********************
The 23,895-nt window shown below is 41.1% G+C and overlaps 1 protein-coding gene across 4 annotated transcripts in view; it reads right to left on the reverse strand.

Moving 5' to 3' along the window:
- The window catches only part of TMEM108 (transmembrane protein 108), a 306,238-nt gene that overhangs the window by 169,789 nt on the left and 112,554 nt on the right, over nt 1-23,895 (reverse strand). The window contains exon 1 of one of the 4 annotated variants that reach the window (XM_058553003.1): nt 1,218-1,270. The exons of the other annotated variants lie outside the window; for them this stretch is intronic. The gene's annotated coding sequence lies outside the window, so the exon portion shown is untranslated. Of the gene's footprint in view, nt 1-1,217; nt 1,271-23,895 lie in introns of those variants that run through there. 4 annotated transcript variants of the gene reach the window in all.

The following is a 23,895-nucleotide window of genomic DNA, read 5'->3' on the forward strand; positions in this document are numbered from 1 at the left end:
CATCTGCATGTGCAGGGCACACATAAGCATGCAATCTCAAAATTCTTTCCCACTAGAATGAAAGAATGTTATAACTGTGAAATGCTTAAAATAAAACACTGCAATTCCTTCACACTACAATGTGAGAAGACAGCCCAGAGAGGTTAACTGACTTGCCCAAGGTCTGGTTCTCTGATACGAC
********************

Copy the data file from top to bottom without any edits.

The 23,895-nt window shown below is 41.1% G+C and overlaps 1 protein-coding gene across 4 annotated transcripts in view; it reads right to left on the reverse strand.

Moving 5' to 3' along the window:
- The window catches only part of TMEM108 (transmembrane protein 108), a 306,238-nt gene that overhangs the window by 169,789 nt on the left and 112,554 nt on the right, over nt 1-23,895 (reverse strand). The window contains exon 1 of one of the 4 annotated variants that reach the window (XM_058553003.1): nt 1,218-1,270. The exons of the other annotated variants lie outside the window; for them this stretch is intronic. The gene's annotated coding sequence lies outside the window, so the exon portion shown is untranslated. Of the gene's footprint in view, nt 1-1,217; nt 1,271-23,895 lie in introns of those variants that run through there. 4 annotated transcript variants of the gene reach the window in all.

The following is a 23,895-nucleotide window of genomic DNA, read 5'->3' on the forward strand; positions in this document are numbered from 1 at the left end:
CATCTGCATGTGCAGGGCACACATAAGCATGCAATCTCAAAATTCTTTCCCACTAGAATGAAAGAATGTTATAACTGTGAAATGCTTAAAATAAAACACTGCAATTCCTTCACACTACAATGTGAGAAGACAGCCCAGAGAGGTTAACTGACTTGCCCAAGGTCTGGTTCTCTGATACGAC